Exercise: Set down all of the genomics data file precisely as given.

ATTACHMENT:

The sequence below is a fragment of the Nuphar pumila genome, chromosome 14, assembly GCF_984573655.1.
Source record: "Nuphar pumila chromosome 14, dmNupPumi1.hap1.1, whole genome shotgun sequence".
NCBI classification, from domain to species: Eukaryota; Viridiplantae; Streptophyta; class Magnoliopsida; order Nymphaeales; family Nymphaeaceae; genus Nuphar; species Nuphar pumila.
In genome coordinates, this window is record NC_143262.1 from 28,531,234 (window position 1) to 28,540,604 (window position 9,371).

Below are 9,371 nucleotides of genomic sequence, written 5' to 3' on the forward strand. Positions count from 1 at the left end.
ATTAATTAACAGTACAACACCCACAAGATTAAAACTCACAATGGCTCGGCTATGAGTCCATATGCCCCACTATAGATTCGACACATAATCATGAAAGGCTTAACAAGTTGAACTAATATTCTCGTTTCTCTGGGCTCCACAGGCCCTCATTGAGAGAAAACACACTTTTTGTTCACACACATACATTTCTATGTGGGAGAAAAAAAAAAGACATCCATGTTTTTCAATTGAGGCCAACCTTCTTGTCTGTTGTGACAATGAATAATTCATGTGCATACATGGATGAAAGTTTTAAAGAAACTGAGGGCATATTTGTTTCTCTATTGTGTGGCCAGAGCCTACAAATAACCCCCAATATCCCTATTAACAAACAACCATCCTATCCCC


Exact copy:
The sequence below is a fragment of the Nuphar pumila genome, chromosome 14, assembly GCF_984573655.1.
Source record: "Nuphar pumila chromosome 14, dmNupPumi1.hap1.1, whole genome shotgun sequence".
NCBI classification, from domain to species: Eukaryota; Viridiplantae; Streptophyta; class Magnoliopsida; order Nymphaeales; family Nymphaeaceae; genus Nuphar; species Nuphar pumila.
In genome coordinates, this window is record NC_143262.1 from 28,531,234 (window position 1) to 28,540,604 (window position 9,371).

Below are 9,371 nucleotides of genomic sequence, written 5' to 3' on the forward strand. Positions count from 1 at the left end.
ATTAATTAACAGTACAACACCCACAAGATTAAAACTCACAATGGCTCGGCTATGAGTCCATATGCCCCACTATAGATTCGACACATAATCATGAAAGGCTTAACAAGTTGAACTAATATTCTCGTTTCTCTGGGCTCCACAGGCCCTCATTGAGAGAAAACACACTTTTTGTTCACACACATACATTTCTATGTGGGAGAAAAAAAAAAGACATCCATGTTTTTCAATTGAGGCCAACCTTCTTGTCTGTTGTGACAATGAATAATTCATGTGCATACATGGATGAAAGTTTTAAAGAAACTGAGGGCATATTTGTTTCTCTATTGTGTGGCCAGAGCCTACAAATAACCCCCAATATCCCTATTAACAAACAACCATCCTATCCCC